Levin rider Louise Duncan is close to fulfilling a dream meeting qualification criteria to represent New Zealand in dressage at the Tokyo Paralympics 2020.
The 31-year-old and her horse Wolkenstein BC left for Brisbane this week to contest a qualifying CPEDI event, and must post a third international score of at least 72 per cent to be in contention for Paralympic selection.
Duncan had to overcome hurdles of her own in her quest for selection, including the heartache of losing top horse Don Ivanno to a freak injury.
The pair won the New Zealand Horse of the Year title last year and were setting a course for Tokyo, only to have their hopes dashed when Don Ivanno sustained a paddock injury and had to be euthanised.
All hopes then rested with her other horse, Wolkenstein BC, although her mother Franke Webb came to the rescue by lending her daughter her horse.
"Spirit [Wolkenstein BC] had finished reserve behind Don Ivanno. He wasn't too far off the pace," Duncan said.
"I felt vulnerable only having one horse. My mum came to the rescue and gave me the ride on her advanced horse Northern Ivanthus [Jed]."
Duncan had a stellar season on both horses, taking out the New Zealand National Grade IV Para dressage title on Spirit, and retaining the New Zealand Horse of the Year title, this time riding Jed, with Spirit again the bridesmaid.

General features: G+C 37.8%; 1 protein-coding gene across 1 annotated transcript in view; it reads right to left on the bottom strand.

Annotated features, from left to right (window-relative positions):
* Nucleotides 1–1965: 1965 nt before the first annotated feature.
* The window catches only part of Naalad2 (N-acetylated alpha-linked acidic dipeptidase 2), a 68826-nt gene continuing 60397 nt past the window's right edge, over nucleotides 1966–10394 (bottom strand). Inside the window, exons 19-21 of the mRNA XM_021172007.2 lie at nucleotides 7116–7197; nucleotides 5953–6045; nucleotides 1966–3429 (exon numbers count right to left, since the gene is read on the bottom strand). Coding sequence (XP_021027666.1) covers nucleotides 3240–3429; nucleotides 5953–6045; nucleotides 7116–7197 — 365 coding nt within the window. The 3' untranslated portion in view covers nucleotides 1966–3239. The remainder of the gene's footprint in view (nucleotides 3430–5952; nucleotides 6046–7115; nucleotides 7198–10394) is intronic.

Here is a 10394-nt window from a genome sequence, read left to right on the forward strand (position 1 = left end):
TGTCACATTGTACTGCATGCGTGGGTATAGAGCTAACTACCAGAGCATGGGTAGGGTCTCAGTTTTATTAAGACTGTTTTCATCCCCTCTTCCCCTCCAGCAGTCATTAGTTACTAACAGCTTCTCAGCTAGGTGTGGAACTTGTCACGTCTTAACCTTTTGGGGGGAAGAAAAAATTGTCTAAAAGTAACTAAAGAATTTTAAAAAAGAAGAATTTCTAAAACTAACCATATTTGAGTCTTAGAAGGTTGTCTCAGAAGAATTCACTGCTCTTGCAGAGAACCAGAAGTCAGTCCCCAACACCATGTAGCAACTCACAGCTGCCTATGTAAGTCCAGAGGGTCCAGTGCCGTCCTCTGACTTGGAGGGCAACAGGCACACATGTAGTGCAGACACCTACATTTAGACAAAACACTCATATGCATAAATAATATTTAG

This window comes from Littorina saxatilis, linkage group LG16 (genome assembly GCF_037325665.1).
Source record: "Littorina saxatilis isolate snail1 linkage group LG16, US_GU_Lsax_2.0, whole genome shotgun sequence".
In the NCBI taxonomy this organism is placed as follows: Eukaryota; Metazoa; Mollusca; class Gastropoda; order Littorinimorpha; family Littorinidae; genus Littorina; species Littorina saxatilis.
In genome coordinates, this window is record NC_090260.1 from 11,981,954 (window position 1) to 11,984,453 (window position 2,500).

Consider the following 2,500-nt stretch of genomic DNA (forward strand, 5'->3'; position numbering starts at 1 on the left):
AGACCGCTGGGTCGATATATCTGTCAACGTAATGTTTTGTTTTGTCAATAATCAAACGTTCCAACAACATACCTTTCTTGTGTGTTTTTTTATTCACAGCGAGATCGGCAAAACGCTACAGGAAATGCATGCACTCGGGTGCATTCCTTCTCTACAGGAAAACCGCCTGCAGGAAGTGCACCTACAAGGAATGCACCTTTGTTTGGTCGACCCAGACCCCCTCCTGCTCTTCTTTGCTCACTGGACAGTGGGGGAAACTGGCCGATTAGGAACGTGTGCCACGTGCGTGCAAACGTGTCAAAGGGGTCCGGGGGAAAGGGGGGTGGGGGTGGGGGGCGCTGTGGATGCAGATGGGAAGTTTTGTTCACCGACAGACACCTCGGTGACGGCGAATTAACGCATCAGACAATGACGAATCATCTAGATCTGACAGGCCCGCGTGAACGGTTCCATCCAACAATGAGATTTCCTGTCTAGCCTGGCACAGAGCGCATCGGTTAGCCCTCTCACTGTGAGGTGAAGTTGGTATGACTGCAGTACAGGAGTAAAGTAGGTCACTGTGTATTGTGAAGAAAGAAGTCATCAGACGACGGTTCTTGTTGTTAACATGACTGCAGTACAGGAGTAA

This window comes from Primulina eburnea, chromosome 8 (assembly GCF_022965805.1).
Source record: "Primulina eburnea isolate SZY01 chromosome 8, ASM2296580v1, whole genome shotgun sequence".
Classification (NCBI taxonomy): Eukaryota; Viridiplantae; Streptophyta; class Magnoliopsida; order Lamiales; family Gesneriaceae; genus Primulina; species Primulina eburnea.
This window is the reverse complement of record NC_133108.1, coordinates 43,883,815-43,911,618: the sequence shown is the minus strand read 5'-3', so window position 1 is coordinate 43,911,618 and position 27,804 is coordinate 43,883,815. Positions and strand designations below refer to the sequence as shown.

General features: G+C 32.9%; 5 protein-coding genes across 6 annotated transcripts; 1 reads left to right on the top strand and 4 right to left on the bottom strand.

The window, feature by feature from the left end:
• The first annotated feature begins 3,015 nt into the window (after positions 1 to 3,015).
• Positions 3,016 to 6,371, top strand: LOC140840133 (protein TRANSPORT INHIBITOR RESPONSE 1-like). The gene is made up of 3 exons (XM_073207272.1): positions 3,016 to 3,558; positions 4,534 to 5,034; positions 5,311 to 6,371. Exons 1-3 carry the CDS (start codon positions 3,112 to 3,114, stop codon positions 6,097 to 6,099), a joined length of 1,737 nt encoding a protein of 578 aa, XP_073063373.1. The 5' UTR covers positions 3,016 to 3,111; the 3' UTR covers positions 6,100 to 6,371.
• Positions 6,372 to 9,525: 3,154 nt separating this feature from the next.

"I was over the moon when they both achieved the required international scores from Australian and German judges," she said.
A third score now required a trip across the Tasman, as no CPEDI events were scheduled for New Zealand before Paralympic qualification closed.
Travelling a horse aboard was a costly exercise. Finances dictated that only one horse could make the trip, and as Jed had achieved the highest score, the decision was made that he would go to Brisbane.
But fate dealt another cruel blow. In March, the horse was rushed to Massey Equine Hospital requiring life-saving surgery. He is recovering well, but has not yet resumed work. That meant Duncan had to put all her faith in Spirit.
"I had faith in Spirit, I knew he could step up to the mark," she said.
"His work just keeps improving ... it really was a no brainer. I had to get the score on him or wait another five years until the Paris Olympics."
Duncan is aware that even if she qualifies for selection, New Zealand may not be given a start in Tokyo, but she was doing her best to make sure that she had met all qualification criteria.
She was philosophical about possibly qualifying, but not getting to Tokyo.
"I would feel proud to know I had met the criteria," she said.
"I am incredibly humbled by the support I have received from so many people in so many ways, I will do my absolute best to not let them down."